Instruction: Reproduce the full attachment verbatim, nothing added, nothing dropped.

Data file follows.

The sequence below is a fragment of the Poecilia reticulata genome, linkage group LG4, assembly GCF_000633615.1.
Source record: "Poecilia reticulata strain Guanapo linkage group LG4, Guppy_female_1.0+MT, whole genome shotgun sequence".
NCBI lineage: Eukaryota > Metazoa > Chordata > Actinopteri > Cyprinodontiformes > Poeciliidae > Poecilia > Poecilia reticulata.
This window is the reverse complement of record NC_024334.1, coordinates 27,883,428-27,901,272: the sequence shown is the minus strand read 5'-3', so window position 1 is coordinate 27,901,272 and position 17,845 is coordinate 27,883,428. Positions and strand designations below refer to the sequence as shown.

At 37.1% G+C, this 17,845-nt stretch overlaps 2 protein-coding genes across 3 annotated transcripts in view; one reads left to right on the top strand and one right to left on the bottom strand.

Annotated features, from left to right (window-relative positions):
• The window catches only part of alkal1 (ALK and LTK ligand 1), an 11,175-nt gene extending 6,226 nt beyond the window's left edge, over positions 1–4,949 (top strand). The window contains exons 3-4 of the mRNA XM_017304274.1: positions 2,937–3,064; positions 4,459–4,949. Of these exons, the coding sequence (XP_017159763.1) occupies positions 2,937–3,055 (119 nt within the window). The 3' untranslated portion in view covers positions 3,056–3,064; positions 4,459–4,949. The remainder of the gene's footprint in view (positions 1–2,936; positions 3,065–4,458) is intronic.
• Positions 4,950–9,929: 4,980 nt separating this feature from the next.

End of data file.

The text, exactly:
The sequence below is a fragment of the Poecilia reticulata genome, linkage group LG4, assembly GCF_000633615.1.
Source record: "Poecilia reticulata strain Guanapo linkage group LG4, Guppy_female_1.0+MT, whole genome shotgun sequence".
NCBI lineage: Eukaryota > Metazoa > Chordata > Actinopteri > Cyprinodontiformes > Poeciliidae > Poecilia > Poecilia reticulata.
This window is the reverse complement of record NC_024334.1, coordinates 27,883,428-27,901,272: the sequence shown is the minus strand read 5'-3', so window position 1 is coordinate 27,901,272 and position 17,845 is coordinate 27,883,428. Positions and strand designations below refer to the sequence as shown.

At 37.1% G+C, this 17,845-nt stretch overlaps 2 protein-coding genes across 3 annotated transcripts in view; one reads left to right on the top strand and one right to left on the bottom strand.

Annotated features, from left to right (window-relative positions):
• The window catches only part of alkal1 (ALK and LTK ligand 1), an 11,175-nt gene extending 6,226 nt beyond the window's left edge, over positions 1–4,949 (top strand). The window contains exons 3-4 of the mRNA XM_017304274.1: positions 2,937–3,064; positions 4,459–4,949. Of these exons, the coding sequence (XP_017159763.1) occupies positions 2,937–3,055 (119 nt within the window). The 3' untranslated portion in view covers positions 3,056–3,064; positions 4,459–4,949. The remainder of the gene's footprint in view (positions 1–2,936; positions 3,065–4,458) is intronic.
• Positions 4,950–9,929: 4,980 nt separating this feature from the next.